Caffeine and bicycles

Mr C has been extolling the virtues of cycling around Brisbane Water, on the Central Coast, for some little while now. He likes to be off out, being terribly active on his bike, whilst I have spent the resulting me time relaxing, perhaps reading a magazine, sipping a latte in the garden, and generally not getting any actual exercise.

Mr C would come home glowing and grinning from ear to ear after a ride, gushing with enthusiasm for the scenery round these parts, and generally making me feel quite….lumpen. I decided I needed to stop being a lardy bastard, and bought a bike.

This weekend was my first outing, and my first time on a bicycle for a good many years. One of the last times I got on a bike, I was cycling up a hill, going slower, and slower….until finally I reached a complete standstill and literally fell off sideways. If you can imagine this in a sort of slow motion, comedy slide into full traffic, so much the better, for so it was.

Consequently, cycling has not been 100% forefront in my mind as an ideal pastime. I am, frankly, scared of falling off. Plus, my hair would look terrible in those helmets.

Within half an hour of getting out there, I realised my fears had been groundless; there are cycle paths galore, and, it turns out, my hair is apparently tough enough for any helmety challenge. Plus it really is gorgeous around here.


Oyster shack, Brisbane Water


Wild Oysters by the cycle pathpelican

Pelicanpelican2 bird fruit

Bird ‘fruits’ line the treesyacht

Boats out, enjoying the sun

Reaching Koolewong, between Woy Woy and Gosford, we stopped off at for a cuppa at Blend and Roast, opposite the station.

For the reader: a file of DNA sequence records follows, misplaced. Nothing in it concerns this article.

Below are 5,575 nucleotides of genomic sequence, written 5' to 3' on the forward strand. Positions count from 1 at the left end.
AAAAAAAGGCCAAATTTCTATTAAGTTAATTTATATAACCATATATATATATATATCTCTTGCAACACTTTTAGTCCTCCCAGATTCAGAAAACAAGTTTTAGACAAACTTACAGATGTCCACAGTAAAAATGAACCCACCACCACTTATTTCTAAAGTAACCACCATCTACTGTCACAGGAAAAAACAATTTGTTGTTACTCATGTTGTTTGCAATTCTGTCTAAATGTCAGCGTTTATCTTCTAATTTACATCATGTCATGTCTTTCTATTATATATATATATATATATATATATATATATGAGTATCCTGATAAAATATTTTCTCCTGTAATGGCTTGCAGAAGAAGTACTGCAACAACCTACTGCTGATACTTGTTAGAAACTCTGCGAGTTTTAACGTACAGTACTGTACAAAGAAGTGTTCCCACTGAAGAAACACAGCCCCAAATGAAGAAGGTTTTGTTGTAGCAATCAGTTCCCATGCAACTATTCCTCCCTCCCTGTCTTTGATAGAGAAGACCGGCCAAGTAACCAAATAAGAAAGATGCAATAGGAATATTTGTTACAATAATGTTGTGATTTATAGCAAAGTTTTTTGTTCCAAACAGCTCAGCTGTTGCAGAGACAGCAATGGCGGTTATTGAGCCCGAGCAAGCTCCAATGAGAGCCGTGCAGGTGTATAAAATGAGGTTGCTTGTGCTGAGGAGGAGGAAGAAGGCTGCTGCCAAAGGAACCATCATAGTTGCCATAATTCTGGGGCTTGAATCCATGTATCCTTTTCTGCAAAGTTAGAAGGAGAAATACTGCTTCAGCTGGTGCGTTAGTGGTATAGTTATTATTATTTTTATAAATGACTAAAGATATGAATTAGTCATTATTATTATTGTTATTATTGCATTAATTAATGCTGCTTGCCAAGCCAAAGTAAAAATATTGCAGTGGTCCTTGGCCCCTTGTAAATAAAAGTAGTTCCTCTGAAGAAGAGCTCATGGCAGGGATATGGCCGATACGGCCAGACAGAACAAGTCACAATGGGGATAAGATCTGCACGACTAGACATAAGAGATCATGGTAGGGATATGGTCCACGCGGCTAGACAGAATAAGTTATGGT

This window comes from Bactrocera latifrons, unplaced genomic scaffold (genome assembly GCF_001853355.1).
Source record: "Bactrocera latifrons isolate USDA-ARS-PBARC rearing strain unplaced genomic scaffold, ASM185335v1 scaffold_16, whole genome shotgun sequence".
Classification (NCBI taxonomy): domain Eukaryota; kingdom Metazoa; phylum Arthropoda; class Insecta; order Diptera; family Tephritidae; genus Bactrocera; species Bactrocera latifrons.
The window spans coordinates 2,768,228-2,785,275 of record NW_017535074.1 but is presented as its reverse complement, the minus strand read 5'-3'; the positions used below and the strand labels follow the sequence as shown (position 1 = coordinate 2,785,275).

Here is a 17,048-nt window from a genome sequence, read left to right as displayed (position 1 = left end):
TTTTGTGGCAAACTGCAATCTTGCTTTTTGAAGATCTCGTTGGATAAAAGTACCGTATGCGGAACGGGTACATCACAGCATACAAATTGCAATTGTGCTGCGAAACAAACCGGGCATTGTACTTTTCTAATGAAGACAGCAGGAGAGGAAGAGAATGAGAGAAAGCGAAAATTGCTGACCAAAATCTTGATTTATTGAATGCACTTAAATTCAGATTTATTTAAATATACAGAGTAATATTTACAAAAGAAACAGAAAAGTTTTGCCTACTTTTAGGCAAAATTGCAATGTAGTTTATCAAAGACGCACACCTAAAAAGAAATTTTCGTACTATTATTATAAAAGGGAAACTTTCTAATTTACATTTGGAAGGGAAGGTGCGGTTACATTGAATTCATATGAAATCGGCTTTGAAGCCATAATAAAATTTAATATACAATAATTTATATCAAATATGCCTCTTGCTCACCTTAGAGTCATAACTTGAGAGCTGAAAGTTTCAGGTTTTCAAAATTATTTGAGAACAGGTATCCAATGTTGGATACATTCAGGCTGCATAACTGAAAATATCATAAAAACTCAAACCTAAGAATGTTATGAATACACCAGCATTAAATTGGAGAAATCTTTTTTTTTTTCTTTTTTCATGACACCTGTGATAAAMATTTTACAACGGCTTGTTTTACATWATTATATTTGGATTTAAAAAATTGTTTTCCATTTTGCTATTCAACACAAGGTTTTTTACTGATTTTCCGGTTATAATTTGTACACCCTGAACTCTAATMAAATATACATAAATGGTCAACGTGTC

They roast their own beans, and there, just inside the door, was a weird contraption, the like of which I haven’t before seen:


I’d always thought coffee roasters were huge barrel like things taking up most of a room, much like the wonderful roasting room at Cafe Sant’Eustachio in Rome:


But this one roasts a mere kilo at a time, with pre-programmed settings to ensure that particular mixes of beans roast at the correct rate. The beans go in small and green:beanscoffee1

and bounce around in this glass walled chamber, forming an hypnotic coffee fountain as they rapidly transmute from green, to beige, milky coffee, to dark roasted brown:

bean fountainbeige coffeemilkycoffeecoffee

Notice how there appears to be more coffee in the last photo; it’s the same batch, but – much like popcorn – the beans actually expand during roasting. This batch reached 240ºC and was done in a mere 13 minutes, so that there was a new batch on the go as we left. The husks collect in a glass hopper, to be used as mulch by the owners’ dad in his garden. All I know is it’s the first time I’ve drunk a coffee whilst watching the next one roast. Nice.


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